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Not Even My Name

4.20  ·  Rating Details  ·  624 Ratings  ·  108 Reviews
A riveting account of exile from Turkish genocide, brought to light for the first time ever in Sano Halo's personal story Not Even My Name exposes the genocide carried out during and after WW I in Turkey, which brought to a tragic end the 3000-year history of the Pontic Greeks (named for the Pontic Mountain range below the Black Sea). During this time, almost 2 million Pon ...more
Published November 28th 2000 by Picador USA (first published 2000)
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This book gets 5 stars. I don't care if at points the text seemed a little simplistic. I don't care at all. I don't give a hoot. The message is beautiful. What it teaches is beautiful, and I LOVE Sano the mother of the author. It is her that has done the teaching. This book is not just a book about Turkish ethnic cleansing. Yes, you get that too, but the prime message is how one should live a life. If you do not read this bok, you will never know about Sano. She is one of those ind
Jul 08, 2013 Paige rated it it was ok  ·  review of another edition
I read this book because it had been sitting on my to-read list for years and I'm really trying to downsize it so that I can make actual use of it. I kind of wish I had "downsized" this book.

By all outward measures I should have liked it. It's history and memoir. It deals with the little-known genocide & exiles conducted against Christian (in this case Pontic Greek but also Assyrian) minorities in Turkey. A review from the Washington Post Book World says, "It is impossible to read the story
Jun 28, 2011 Megan rated it it was amazing  ·  review of another edition
Sano Halo survived the Turkish genocide committed against The Pontic Greeks, Armenians, and Assyrians in the early 20th century. It was not until Sano's daughter, Thea, wrote her mother's story after traveling back to Turkey that the fragments of memory were pieced together to create a tragic and beautiful tapestry. I read this book in eight hours, and lost myself in the vivid and often heartbreaking imagery that accompanied the narrative. As the great-granddaughter of Greek immigrants, I found ...more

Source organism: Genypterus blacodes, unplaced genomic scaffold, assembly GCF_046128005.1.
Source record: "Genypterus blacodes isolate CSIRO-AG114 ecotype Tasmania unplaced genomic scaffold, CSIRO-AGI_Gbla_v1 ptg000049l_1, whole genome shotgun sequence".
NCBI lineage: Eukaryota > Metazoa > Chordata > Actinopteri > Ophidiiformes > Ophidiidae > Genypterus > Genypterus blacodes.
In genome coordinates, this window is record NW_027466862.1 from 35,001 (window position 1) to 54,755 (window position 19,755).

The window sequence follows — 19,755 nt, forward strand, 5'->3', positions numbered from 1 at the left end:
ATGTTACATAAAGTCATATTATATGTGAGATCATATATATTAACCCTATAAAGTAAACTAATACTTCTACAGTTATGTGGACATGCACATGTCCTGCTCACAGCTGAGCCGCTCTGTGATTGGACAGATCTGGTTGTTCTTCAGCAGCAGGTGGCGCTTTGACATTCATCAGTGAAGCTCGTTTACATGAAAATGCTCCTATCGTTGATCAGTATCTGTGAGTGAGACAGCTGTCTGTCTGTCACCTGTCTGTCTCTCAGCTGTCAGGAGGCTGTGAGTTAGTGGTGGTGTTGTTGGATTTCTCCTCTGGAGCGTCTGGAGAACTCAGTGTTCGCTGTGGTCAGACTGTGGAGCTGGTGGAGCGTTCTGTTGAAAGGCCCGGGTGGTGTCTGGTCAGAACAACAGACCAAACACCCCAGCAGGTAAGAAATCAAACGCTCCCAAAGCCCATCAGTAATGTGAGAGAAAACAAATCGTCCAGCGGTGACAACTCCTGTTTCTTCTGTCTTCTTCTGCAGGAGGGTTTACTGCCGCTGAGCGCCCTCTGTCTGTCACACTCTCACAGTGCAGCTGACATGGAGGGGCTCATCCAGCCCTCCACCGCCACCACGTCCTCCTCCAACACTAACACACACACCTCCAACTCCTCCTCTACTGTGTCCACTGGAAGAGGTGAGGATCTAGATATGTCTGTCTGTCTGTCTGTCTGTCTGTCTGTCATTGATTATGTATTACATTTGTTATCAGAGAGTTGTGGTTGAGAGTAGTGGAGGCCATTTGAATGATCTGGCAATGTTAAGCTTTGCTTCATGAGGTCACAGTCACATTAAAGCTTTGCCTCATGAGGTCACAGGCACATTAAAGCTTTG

Feb 16, 2011 aizjanika rated it really liked it  ·  review of another edition
By focusing mostly on the story of one Pontic Greek woman who was exiled from her home in Asian Minor (Turkey) at the age of 10, this book also tells the story of all the Pontic Greeks, Assyrians, and Armenians who were also slaughtered or driven from their homes on death marches in the early parts of the 1900s. The author is the daughter of the woman in the story, so it's also the story of the daughter's realization and understanding. The structure of the book is also very interesting, because ...more
Feb 02, 2013 Superstella rated it really liked it  ·  review of another edition
I'm about halfway through this book and don't know if I can continue. The scene that opens one of the chapters got to me so badly that I had to make myself walk away for a while. I simply cannot fathom how one can endure such atrocities and then be expected to continue any sort of normal life. How does one put such things out of one's mind?

I hope to be able to pick it back up and continue at some point, but I need to read something lighter in the interim.
May 01, 2011 Doreen rated it it was amazing  ·  review of another edition
Recommends it for: Laura, Barbara, Diane and all women...mothers, wives, daughters
Recommended to Doreen by: saw it on a shelf
This story is, quite honestly, one of the most touching, lovingly written memoirs I've read. The daughter helps tell her mother's story. It is written with historical fact that is not widely known, as well as with the years of memories her mother has stored in her heart.

The Turks drove her mother's people from their land in death marches that we are not taught about in school. Everything is stolen from her mom. Her mother is robbed of her childhood, her innocence, her parents, her siblings, ....